Cade Cunningham (Montverde Academy, Fla./Arlington, Texas)

Hunter Dickinson (DeMatha Catholic H.S., Md./Alexandria, Va.)

Jalen Green(Prolific Prep/Fresno, Calif.)

Walker Kessler (Woodward Academy/Newnan, Ga.)

Caleb Love (Christian Brothers College H.S./St. Louis, Mo.)

Evan Mobley (Rancho Christian School/Temecula, Calif.)

Ethan Morton (Butler H.S./Butler, Pa.)

Jalen Suggs (Minnehaha Academy/Minneapolis, Minn.)

Ziaire Williams (Notre Dame H.S./Sherman Oaks, Calif.).

Notre Dame coach Mike Brey: Transferring players need ‘deterrent’

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WASHINGTON (AP) — The NCAA is granting too many waivers allowing players who transfer to compete immediately, Notre Dame coach Mike Brey said Wednesday, calling the requirement that players sit out a year a useful “deterrent” to players switching schools.

Brey made his comments at a meeting of the Knight Commission, a nonprofit that pushes for reform in college sports. While the commission has not taken a position on transfer waivers, it often advocates for players being given more freedom to pursue their professional ambitions.

“As coaches we’re concerned about the number of waivers, to the point where the NCAA has given too much of a blueprint on how to get a waiver,” Brey said. “Kids feel they can go and, you know, bring up enough of a case to get eligible right away. So they’re more apt to want to go.”

In April 2018, the NCAA relaxed its waiver requirements, allowing a transferring player to suit up immediately if there are “documented mitigating circumstances that are outside the student-athlete’s control and directly impact the health, safety and well-being of the student-athlete.”

During the 2018-19 academic year, 79 men’s basketball players requested waivers and 44 were granted, a 56% success rate, according to NCAA data. Men’s basketball accounted for 33% of all waiver requests, the NCAA said.

Commission co-chairman Arne Duncan, the former U.S. Secretary of Education, declined to comment on waivers but lauded the “transparency” of the NCAA’s transfer portal, in which players submit their names if they want to switch schools.

Brey said he believes players should be free to transfer and that it’s up to coaches to make their players want to stay, but he said sitting out a year can be beneficial and prevents players from transferring for immature or capricious reasons.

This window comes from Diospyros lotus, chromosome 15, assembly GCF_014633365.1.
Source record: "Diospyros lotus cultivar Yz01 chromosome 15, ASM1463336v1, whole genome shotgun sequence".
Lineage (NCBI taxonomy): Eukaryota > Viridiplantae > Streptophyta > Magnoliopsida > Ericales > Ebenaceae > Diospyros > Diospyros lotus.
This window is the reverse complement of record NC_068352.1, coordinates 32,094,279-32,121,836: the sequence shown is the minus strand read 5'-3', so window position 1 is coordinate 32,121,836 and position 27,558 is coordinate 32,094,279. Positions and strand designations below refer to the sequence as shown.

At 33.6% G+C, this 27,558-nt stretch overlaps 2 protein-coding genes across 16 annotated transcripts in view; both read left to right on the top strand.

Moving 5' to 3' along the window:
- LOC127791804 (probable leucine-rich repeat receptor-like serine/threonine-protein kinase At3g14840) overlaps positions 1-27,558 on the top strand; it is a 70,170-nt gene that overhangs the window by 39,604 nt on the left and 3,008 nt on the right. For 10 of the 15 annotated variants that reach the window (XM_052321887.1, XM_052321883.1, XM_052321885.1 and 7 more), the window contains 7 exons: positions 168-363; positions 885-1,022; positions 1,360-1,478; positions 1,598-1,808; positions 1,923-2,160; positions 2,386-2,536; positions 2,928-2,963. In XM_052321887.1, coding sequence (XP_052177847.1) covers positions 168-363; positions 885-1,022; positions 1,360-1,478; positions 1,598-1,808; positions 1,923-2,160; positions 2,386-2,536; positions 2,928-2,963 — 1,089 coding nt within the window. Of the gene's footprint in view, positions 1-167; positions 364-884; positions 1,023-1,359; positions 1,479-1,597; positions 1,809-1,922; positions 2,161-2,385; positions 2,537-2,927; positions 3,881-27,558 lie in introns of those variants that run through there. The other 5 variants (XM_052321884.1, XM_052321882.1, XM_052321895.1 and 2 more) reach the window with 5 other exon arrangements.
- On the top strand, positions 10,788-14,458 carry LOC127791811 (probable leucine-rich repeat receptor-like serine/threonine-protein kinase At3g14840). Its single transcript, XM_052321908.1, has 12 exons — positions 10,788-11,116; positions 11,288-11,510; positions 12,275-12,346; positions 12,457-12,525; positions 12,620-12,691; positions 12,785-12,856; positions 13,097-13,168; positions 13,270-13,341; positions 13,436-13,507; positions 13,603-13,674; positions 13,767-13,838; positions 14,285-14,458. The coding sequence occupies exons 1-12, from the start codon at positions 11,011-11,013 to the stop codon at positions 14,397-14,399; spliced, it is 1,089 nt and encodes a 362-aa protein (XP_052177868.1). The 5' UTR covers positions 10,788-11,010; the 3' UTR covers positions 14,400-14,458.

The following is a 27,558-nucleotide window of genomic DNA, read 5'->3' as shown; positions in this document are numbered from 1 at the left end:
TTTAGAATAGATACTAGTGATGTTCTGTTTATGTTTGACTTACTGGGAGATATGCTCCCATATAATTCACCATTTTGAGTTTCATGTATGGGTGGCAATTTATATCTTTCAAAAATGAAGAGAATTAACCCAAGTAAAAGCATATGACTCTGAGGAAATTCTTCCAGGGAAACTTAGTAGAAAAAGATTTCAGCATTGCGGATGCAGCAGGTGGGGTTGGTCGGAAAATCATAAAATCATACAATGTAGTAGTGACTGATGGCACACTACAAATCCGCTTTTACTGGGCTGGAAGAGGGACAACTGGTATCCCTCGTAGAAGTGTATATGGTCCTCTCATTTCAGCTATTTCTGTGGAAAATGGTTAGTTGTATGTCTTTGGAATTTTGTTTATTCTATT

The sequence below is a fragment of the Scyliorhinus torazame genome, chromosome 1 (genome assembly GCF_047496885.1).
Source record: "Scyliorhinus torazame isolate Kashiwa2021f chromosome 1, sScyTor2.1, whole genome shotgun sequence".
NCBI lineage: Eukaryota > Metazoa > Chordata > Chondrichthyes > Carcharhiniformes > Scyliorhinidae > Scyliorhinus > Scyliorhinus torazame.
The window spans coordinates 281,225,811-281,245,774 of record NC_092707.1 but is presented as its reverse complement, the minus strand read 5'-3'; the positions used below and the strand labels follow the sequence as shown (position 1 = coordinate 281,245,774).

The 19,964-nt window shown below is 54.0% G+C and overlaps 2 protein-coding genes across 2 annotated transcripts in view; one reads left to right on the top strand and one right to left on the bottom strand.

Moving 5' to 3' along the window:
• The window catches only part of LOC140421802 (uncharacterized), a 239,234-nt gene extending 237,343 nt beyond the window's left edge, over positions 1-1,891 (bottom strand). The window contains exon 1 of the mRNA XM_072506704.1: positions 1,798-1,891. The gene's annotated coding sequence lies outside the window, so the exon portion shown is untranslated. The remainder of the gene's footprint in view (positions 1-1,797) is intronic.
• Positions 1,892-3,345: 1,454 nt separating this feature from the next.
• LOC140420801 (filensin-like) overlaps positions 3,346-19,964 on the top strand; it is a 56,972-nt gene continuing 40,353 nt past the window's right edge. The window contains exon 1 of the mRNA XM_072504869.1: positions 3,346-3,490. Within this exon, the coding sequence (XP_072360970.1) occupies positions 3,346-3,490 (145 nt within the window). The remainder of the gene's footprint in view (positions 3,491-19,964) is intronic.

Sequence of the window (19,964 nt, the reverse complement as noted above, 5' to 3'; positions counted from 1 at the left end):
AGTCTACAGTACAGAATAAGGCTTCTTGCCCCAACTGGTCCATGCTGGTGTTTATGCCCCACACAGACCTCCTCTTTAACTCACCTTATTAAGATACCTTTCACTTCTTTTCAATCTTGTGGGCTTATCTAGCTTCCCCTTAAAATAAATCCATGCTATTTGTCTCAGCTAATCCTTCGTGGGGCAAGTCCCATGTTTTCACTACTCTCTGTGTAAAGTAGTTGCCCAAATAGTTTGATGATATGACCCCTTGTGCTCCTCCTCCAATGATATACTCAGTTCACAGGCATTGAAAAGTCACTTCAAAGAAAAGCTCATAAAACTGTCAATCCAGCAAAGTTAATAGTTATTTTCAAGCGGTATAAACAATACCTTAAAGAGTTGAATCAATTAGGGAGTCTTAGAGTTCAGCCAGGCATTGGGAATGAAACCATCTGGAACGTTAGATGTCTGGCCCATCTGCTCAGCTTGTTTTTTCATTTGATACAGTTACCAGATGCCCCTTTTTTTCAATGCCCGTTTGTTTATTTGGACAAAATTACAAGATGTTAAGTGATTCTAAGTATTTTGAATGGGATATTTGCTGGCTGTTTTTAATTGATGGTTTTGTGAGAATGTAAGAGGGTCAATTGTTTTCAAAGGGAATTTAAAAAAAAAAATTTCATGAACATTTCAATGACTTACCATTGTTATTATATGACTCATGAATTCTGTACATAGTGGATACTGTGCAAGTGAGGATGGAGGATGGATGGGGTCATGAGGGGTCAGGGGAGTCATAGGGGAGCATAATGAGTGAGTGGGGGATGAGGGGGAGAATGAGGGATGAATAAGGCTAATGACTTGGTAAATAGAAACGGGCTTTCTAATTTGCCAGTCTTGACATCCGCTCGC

“It’s a bit of a deterrent for a kid. The year in residency saves kids from themselves sometimes,” Brey said. “I’ve seen some kids then come back, stick it out, and now they’re in the lineup and they come back five years later and go, ‘I was an idiot.’ Because every kid thinks about (transferring) when he’s not playing.”

ROADBLOCKS TO REFORM

Brey’s comments were one of a few examples from Wednesday’s meeting of the basketball establishment pushing back against reforms that would give players more autonomy or promote transparency about the way schools profit from college athletics.

The Knight Commission is pushing the NCAA to release to the public the financial details of contracts between athletic departments and shoe and apparel companies, a proposal that has not gained much traction. In the past, the commission has persuaded the NCAA to release graduation rates and other financial data, including compensation for coaches.

“The shoe companies, there has to be agreement across the board, that there has to be willingness and openness to share all those records. Candidly, I think more work needs to be done,” said Kevin Lennon, the NCAA’s vice president for Division I governance. “We don’t control all the third parties and their ability to cooperate with us. More conversation needs to continue to occur within the NCAA and between the NCAA and the third parties if we want to move the ball.”

Two NBA executives told the commission the league is in talks with the players’ union about lowering the NBA’s minimum age to 18, prompted largely by a recommendation by the Commission on College Basketball to rid the sport of the “one-and-done rule.”

But even that proposal is meeting some resistance in the NBA. David Krichavsky, the league’s senior vice president and head of youth basketball development, said some in the league would rather raise the age limit than lower it.

“Many teams and general managers would still be in favor of going to 20, given the additional scouting information you receive on players, seeing them compete at the NCAA level for two years after high school,” Krichavsky said, “but at the same time we recognize that the world has changed and will continue to change.”

COACHES BEHAVING BADLY

Brey, the president of the board of directors of the National Association of Basketball Coaches, said he’d like to see coaches reach a consensus about how to police their own behavior.

An ongoing federal investigation into illicit payments made to players during the recruiting process led Louisville to fire longtime coach Rick Pitino, but some other coaches implicated in the probe have held onto their jobs. Brey said schools ought to move more aggressively to fire coaches for cause when they violate NCAA rules.

“We all have clauses in our contracts about NCAA rules and behavior, all of us. If those are violated, doesn’t that start on the campuses?” Brey said. “And no question the NABC could make a stronger stand. We have not maybe been as vocal about some of the things that have gone on.”